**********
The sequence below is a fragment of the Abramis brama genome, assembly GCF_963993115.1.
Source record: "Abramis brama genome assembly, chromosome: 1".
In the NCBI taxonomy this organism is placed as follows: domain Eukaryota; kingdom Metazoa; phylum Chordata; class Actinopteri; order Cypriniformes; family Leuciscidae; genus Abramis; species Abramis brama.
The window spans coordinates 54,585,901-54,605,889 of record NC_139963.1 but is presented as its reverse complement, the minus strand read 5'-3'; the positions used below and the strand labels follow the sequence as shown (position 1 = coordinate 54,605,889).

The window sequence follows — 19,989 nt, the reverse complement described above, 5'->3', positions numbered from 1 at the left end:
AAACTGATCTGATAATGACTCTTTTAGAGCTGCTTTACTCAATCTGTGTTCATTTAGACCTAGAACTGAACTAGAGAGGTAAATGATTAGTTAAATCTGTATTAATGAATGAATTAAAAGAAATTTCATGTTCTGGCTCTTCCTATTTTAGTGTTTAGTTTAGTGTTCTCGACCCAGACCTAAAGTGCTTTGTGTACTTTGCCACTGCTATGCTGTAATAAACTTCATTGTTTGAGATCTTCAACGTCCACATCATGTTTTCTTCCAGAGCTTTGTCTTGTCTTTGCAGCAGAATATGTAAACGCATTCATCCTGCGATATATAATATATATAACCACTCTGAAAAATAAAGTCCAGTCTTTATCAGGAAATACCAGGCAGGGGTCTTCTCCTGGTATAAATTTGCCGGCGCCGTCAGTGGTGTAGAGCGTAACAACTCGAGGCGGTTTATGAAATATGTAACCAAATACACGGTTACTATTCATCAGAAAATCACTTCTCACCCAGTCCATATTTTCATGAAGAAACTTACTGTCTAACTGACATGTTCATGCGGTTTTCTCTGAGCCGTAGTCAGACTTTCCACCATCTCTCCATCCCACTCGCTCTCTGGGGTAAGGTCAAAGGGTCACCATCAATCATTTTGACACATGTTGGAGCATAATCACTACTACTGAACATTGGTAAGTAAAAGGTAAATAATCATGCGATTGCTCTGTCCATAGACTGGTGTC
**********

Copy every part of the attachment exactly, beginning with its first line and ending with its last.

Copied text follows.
The sequence below is a fragment of the Abramis brama genome, assembly GCF_963993115.1.
Source record: "Abramis brama genome assembly, chromosome: 1".
In the NCBI taxonomy this organism is placed as follows: domain Eukaryota; kingdom Metazoa; phylum Chordata; class Actinopteri; order Cypriniformes; family Leuciscidae; genus Abramis; species Abramis brama.
The window spans coordinates 54,585,901-54,605,889 of record NC_139963.1 but is presented as its reverse complement, the minus strand read 5'-3'; the positions used below and the strand labels follow the sequence as shown (position 1 = coordinate 54,605,889).

The window sequence follows — 19,989 nt, the reverse complement described above, 5'->3', positions numbered from 1 at the left end:
AAACTGATCTGATAATGACTCTTTTAGAGCTGCTTTACTCAATCTGTGTTCATTTAGACCTAGAACTGAACTAGAGAGGTAAATGATTAGTTAAATCTGTATTAATGAATGAATTAAAAGAAATTTCATGTTCTGGCTCTTCCTATTTTAGTGTTTAGTTTAGTGTTCTCGACCCAGACCTAAAGTGCTTTGTGTACTTTGCCACTGCTATGCTGTAATAAACTTCATTGTTTGAGATCTTCAACGTCCACATCATGTTTTCTTCCAGAGCTTTGTCTTGTCTTTGCAGCAGAATATGTAAACGCATTCATCCTGCGATATATAATATATATAACCACTCTGAAAAATAAAGTCCAGTCTTTATCAGGAAATACCAGGCAGGGGTCTTCTCCTGGTATAAATTTGCCGGCGCCGTCAGTGGTGTAGAGCGTAACAACTCGAGGCGGTTTATGAAATATGTAACCAAATACACGGTTACTATTCATCAGAAAATCACTTCTCACCCAGTCCATATTTTCATGAAGAAACTTACTGTCTAACTGACATGTTCATGCGGTTTTCTCTGAGCCGTAGTCAGACTTTCCACCATCTCTCCATCCCACTCGCTCTCTGGGGTAAGGTCAAAGGGTCACCATCAATCATTTTGACACATGTTGGAGCATAATCACTACTACTGAACATTGGTAAGTAAAAGGTAAATAATCATGCGATTGCTCTGTCCATAGACTGGTGTC